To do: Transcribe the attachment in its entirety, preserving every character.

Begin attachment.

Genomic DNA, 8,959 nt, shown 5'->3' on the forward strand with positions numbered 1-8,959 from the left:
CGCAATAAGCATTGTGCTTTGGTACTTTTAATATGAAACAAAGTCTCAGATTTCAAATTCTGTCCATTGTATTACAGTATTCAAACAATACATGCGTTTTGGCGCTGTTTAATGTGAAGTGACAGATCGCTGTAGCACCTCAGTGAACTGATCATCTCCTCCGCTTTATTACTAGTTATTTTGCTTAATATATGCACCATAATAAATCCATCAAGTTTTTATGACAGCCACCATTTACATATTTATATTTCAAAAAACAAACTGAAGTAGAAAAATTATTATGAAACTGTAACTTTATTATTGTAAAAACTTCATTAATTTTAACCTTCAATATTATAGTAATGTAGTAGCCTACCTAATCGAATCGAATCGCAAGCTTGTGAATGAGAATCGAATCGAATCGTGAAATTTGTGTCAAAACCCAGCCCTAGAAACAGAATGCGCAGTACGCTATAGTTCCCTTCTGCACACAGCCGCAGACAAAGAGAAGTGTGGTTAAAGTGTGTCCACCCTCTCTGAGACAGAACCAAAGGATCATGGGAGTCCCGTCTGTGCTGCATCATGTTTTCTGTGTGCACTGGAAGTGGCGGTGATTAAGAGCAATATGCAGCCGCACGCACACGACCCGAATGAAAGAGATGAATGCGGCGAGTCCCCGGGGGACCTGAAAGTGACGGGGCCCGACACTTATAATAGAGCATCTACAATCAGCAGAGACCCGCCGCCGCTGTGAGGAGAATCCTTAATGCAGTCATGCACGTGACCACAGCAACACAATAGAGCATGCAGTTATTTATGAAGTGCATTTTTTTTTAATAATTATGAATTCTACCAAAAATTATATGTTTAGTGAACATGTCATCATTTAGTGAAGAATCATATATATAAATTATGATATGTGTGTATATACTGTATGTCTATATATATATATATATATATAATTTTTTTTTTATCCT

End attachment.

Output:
Genomic DNA, 8,959 nt, shown 5'->3' on the forward strand with positions numbered 1-8,959 from the left:
CGCAATAAGCATTGTGCTTTGGTACTTTTAATATGAAACAAAGTCTCAGATTTCAAATTCTGTCCATTGTATTACAGTATTCAAACAATACATGCGTTTTGGCGCTGTTTAATGTGAAGTGACAGATCGCTGTAGCACCTCAGTGAACTGATCATCTCCTCCGCTTTATTACTAGTTATTTTGCTTAATATATGCACCATAATAAATCCATCAAGTTTTTATGACAGCCACCATTTACATATTTATATTTCAAAAAACAAACTGAAGTAGAAAAATTATTATGAAACTGTAACTTTATTATTGTAAAAACTTCATTAATTTTAACCTTCAATATTATAGTAATGTAGTAGCCTACCTAATCGAATCGAATCGCAAGCTTGTGAATGAGAATCGAATCGAATCGTGAAATTTGTGTCAAAACCCAGCCCTAGAAACAGAATGCGCAGTACGCTATAGTTCCCTTCTGCACACAGCCGCAGACAAAGAGAAGTGTGGTTAAAGTGTGTCCACCCTCTCTGAGACAGAACCAAAGGATCATGGGAGTCCCGTCTGTGCTGCATCATGTTTTCTGTGTGCACTGGAAGTGGCGGTGATTAAGAGCAATATGCAGCCGCACGCACACGACCCGAATGAAAGAGATGAATGCGGCGAGTCCCCGGGGGACCTGAAAGTGACGGGGCCCGACACTTATAATAGAGCATCTACAATCAGCAGAGACCCGCCGCCGCTGTGAGGAGAATCCTTAATGCAGTCATGCACGTGACCACAGCAACACAATAGAGCATGCAGTTATTTATGAAGTGCATTTTTTTTTAATAATTATGAATTCTACCAAAAATTATATGTTTAGTGAACATGTCATCATTTAGTGAAGAATCATATATATAAATTATGATATGTGTGTATATACTGTATGTCTATATATATATATATATATATAATTTTTTTTTTATCCT